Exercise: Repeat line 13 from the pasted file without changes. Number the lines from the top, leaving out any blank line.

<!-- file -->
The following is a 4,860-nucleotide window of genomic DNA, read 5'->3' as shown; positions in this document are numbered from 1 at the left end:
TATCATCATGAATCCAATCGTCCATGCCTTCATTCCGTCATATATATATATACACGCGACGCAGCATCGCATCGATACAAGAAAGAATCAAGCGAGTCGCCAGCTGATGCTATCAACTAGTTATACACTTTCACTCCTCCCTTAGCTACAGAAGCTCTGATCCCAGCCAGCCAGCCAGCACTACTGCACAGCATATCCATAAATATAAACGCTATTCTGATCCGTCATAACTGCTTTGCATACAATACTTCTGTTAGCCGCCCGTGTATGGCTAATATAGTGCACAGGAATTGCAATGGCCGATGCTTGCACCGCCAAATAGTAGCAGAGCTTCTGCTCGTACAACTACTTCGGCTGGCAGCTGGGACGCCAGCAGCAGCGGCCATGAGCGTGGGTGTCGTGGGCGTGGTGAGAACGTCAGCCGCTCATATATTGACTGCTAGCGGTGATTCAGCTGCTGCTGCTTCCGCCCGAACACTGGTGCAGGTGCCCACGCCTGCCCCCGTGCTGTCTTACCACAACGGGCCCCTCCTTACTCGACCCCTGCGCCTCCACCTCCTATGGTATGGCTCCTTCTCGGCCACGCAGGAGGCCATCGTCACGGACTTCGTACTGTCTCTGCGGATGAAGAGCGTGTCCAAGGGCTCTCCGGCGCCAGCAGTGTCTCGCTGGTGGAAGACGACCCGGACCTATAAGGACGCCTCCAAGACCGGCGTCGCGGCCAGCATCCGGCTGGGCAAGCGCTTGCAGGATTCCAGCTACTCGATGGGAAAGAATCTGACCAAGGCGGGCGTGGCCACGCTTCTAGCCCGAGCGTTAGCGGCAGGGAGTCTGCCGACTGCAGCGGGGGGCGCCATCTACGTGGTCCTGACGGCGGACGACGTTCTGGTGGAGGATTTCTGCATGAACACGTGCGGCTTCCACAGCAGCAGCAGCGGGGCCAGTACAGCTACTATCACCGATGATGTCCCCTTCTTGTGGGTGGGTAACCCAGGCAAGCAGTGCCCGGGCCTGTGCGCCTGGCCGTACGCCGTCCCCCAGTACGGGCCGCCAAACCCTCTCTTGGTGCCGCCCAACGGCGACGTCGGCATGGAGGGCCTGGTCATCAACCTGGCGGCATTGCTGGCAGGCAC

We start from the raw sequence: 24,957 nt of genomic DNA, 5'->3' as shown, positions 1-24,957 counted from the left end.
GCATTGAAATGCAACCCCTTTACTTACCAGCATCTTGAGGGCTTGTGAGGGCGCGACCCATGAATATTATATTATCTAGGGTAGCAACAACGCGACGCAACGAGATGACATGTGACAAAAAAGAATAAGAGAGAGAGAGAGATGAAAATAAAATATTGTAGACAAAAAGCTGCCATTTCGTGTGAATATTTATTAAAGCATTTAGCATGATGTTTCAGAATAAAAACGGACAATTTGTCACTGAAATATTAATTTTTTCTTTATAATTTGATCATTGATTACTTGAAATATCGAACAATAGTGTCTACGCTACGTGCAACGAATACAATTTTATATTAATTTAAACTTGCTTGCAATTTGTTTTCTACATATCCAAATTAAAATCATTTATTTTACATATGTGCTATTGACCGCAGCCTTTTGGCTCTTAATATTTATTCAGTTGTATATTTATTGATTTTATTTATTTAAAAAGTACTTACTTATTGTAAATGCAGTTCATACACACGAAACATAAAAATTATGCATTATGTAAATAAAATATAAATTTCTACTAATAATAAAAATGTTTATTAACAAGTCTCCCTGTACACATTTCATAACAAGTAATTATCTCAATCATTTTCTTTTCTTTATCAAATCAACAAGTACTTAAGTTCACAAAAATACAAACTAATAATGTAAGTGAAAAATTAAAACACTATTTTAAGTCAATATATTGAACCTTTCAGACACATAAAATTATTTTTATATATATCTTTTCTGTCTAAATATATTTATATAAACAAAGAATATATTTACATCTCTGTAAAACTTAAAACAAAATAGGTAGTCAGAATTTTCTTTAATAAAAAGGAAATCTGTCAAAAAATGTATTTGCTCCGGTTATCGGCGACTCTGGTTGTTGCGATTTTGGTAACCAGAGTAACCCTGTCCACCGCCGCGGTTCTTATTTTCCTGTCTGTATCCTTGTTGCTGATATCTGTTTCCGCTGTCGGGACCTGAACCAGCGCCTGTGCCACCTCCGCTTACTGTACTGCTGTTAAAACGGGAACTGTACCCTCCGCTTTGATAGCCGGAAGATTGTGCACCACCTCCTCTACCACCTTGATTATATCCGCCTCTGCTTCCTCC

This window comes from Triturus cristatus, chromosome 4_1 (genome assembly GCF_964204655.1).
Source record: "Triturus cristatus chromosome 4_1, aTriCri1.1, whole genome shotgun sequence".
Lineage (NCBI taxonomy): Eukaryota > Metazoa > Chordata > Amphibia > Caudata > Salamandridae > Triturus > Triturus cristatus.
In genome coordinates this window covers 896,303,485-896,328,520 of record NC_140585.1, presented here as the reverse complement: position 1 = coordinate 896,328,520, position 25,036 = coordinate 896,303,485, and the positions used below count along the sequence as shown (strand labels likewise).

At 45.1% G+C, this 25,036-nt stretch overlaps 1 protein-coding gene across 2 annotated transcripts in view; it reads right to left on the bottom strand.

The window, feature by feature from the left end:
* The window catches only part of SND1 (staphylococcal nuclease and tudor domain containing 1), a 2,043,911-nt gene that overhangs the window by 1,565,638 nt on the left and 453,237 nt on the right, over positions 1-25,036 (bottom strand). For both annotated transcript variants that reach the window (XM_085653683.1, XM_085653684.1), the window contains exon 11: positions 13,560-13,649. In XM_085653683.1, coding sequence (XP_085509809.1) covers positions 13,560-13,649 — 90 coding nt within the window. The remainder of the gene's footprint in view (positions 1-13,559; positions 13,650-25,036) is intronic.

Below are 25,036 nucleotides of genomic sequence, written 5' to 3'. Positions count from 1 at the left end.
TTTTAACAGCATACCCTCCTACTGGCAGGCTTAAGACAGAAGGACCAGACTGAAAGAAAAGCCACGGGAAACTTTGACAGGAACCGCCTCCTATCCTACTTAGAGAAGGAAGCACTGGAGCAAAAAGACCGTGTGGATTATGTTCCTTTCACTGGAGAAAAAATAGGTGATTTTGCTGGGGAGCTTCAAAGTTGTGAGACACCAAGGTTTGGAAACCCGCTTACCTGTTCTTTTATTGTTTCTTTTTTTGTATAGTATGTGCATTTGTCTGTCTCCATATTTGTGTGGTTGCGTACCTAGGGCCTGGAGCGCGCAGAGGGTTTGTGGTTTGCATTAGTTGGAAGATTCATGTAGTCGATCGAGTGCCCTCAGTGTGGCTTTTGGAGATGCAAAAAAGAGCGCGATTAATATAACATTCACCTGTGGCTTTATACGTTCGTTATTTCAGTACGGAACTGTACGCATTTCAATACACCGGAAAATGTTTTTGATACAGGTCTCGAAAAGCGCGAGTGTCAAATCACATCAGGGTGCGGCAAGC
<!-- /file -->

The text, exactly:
TTTTAACAGCATACCCTCCTACTGGCAGGCTTAAGACAGAAGGACCAGACTGAAAGAAAAGCCACGGGAAACTTTGACAGGAACCGCCTCCTATCCTACTTAGAGAAGGAAGCACTGGAGCAAAAAGACCGTGTGGATTATGTTCCTTTCACTGGAGAAAAAATAGGTGATTTTGCTGGGGAGCTTCAAAGTTGTGAGACACCAAGGTTTGGAAACCCGCTTACCTGTTCTTTTATTGTTTCTTTTTTTGTATAGTATGTGCATTTGTCTGTCTCCATATTTGTGTGGTTGCGTACCTAGGGCCTGGAGCGCGCAGAGGGTTTGTGGTTTGCATTAGTTGGAAGATTCATGTAGTCGATCGAGTGCCCTCAGTGTGGCTTTTGGAGATGCAAAAAAGAGCGCGATTAATATAACATTCACCTGTGGCTTTATACGTTCGTTATTTCAGTACGGAACTGTACGCATTTCAATACACCGGAAAATGTTTTTGATACAGGTCTCGAAAAGCGCGAGTGTCAAATCACATCAGGGTGCGGCAAGC